Alumnus of the Issue: Congressman Jim Cooper



“As your representative in Congress, it’s my job to make sure your voice is heard.” These are the words of Congressman Jim Cooper, an alumnus of Groton’s class of 1972 and father of Hayes Cooper ’14. The Circle Voice has featured Representative Cooper to understand how Groton has shaped him as a politician and to listen to his opinions regarding the political climate of the United States.

Representative Cooper was born in the 1950s in Nashville and raised in Shelbyville, Tennessee. In 1966, Representative Cooper attended Groton, and he fondly remembers his experience there. “While I attended Groton, it was my entire world. My father died when I was in 3rd Form, and both my brothers were at Groton,” Representative Cooper wrote in an email. 

At Groton, Representative Cooper loved all his classes, but he took an especially keen interest in the classics. Representative Cooper strongly admired Hugh Sackett, a legendary classics and Greek archaeology teacher at Groton. “Hugh Sackett told our class that we read farther in Greek lyric poetry than any class in his long tenure. I felt like I was being complimented by Plato himself,” he said. Representative Cooper also admired upper-classman Mac Bundy for reading every book in the library. 

Outside of class, Representative Cooper participated in a wide variety of activities. He rowed varsity crew and played varsity squash. “I wanted to be good at football, soccer and tennis but failed miserably, although I did learn to enjoy long-distance runs on the Triangle,” admitted Representative Cooper. 

Aside from sports, Representative Cooper sang for the choir and spent much of his time in print and wood shop classes. “I also loved making lots of beautiful furniture in Harvey Sargison’s wood shop and set tons of lead monotype in Al Olson’s print shop,” he wrote. During Representative Cooper’s time at Groton, the school used to have a print shop class and even its own printing press.

He even wrote for the Circle Voice, and in his spare time, Representative Cooper often read newspapers and news magazines. “The Circle Voice helped me become the co-editor-in-chief of the Daily Tar Heel at UNC, which probably won me the Rhodes,” wrote Representative Cooper. “No skill is more important than being able to write a clear English sentence. Lead with your lede and organize your thoughts. They can dynamite mountains.”

Representative Cooper believes that Groton has profoundly shaped his career. “Groton is a better launching pad than Cape Canaveral. I got both a high school and a college education at Groton, enabling me to win the Morehead, Rhodes, and graduate from Harvard Law without breaking much of a sweat,” Representative Cooper wrote. However, he admits that there are also some drawbacks to attending Groton. “Groton is a political liability, however. All that privilege is hard to explain or overcome at the polls.”

Representative Cooper credits his family and love for news as a motivating factor for entering politics. His father was the former governor of Tennessee and his grandfather was the former speaker of the Tennessee General Assembly. “I was young enough to have missed their times in office, so I was intrigued by their public service, not jaded,” Representative Cooper wrote. “I also was a news junkie, so I was conversant with major issues and passionate about change. Those qualities helped me become the youngest congressman in America.”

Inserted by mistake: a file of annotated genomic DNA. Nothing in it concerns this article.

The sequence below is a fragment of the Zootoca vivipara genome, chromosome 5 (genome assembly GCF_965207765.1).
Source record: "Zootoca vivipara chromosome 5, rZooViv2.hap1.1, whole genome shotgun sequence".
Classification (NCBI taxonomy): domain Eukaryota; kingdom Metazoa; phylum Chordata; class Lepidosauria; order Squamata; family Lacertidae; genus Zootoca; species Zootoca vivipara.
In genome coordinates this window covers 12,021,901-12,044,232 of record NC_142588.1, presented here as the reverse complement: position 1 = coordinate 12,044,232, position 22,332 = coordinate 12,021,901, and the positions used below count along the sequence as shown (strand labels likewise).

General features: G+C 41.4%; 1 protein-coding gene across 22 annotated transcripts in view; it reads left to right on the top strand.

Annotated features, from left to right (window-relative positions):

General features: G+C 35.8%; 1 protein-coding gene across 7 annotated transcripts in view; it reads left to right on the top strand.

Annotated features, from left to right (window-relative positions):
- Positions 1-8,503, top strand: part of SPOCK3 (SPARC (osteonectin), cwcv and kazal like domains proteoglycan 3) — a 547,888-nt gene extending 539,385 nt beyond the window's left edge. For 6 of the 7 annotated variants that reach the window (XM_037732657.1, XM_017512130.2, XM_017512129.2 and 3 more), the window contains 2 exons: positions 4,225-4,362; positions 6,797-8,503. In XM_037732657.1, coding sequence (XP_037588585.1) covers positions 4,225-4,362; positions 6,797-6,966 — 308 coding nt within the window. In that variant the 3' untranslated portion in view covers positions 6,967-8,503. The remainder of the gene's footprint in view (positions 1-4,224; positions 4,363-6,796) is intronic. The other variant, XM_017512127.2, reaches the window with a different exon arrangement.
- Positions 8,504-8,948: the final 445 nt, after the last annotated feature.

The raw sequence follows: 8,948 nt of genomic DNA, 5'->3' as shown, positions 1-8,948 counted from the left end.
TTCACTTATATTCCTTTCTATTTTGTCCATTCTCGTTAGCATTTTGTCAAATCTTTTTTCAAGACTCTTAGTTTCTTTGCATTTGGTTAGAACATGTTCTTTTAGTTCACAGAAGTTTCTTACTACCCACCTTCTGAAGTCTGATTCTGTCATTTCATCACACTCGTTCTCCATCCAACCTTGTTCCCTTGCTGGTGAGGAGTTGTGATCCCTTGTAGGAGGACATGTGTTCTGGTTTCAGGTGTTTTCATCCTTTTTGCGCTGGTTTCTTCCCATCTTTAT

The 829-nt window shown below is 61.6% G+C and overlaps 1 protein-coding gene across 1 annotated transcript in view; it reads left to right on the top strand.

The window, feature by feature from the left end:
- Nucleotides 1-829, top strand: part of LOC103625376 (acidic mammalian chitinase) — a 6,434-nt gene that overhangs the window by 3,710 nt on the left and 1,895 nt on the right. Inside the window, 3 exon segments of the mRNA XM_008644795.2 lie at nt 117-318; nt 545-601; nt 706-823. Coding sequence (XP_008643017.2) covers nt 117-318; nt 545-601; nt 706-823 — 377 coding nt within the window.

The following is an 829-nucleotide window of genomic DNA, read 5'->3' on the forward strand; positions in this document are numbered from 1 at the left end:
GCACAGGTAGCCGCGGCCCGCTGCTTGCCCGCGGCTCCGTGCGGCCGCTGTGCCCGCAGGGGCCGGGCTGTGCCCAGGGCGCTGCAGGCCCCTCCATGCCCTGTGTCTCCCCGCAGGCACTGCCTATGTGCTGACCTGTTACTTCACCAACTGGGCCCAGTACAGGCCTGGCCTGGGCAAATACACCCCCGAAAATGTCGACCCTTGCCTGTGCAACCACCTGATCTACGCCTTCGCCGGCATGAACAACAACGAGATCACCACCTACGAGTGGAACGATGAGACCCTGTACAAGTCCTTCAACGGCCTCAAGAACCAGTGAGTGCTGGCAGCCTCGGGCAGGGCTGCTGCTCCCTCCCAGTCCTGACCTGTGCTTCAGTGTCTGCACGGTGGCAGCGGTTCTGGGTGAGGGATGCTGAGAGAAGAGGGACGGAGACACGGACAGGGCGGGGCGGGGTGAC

At age 28, Representative Cooper became a congressman for Tennessee’s 4th congressional district, where he served from 1983 to 1995. In 2003, Cooper became a congressman for Tenessee’s 5th congressional district and is still serving there today. 

When asked about recent events such as the Black Lives Matter movement and Covid-19, Representative Cooper gave his frank opinion. “Both crises were predictable if leaders have enough imagination and sense of justice, although no one knew their time of arrival,” stated Representative Cooper. “Managing these crises is not nearly as hard as President Trump makes it look. Just listen to scientists, tell the truth, and obey the Golden Rule.” 

“The 1918 flu, modern medicine and jet travel teach us that viral mutations, animal transmission, and rapid spread are inevitable, so preparedness is essential. Nevertheless, society tends to let down its guard,” Representative Cooper added. “Sixty years after the Civil Rights movement, we should not have needed the BLM movement to remind us that justice is necessary for peace.”

When handling these crises, Representative Cooper thinks about the lessons he learned at Groton. “Groton’s AP European and American History classes taught me by 6th Form that, as Mark Twain said, history may not repeat itself, but it does rhyme,” recalled Representative Cooper. 

Representative Cooper criticizes the overall political climate today. “We are living through another McCarthy Era, full of poisonous suspicion and anger. We will heal eventually, but we can hasten the cure if we practice kindness in our everyday conversations, especially on social media,” wrote Representative Cooper.

When asked to give some final words and advice to current Groton students, Representative Cooper wrote, “Keep up with current events. Groton is not a cloister. Our planet is your world. Be ready for it, not with hot-house refinement but with hardy, perennial vitality.”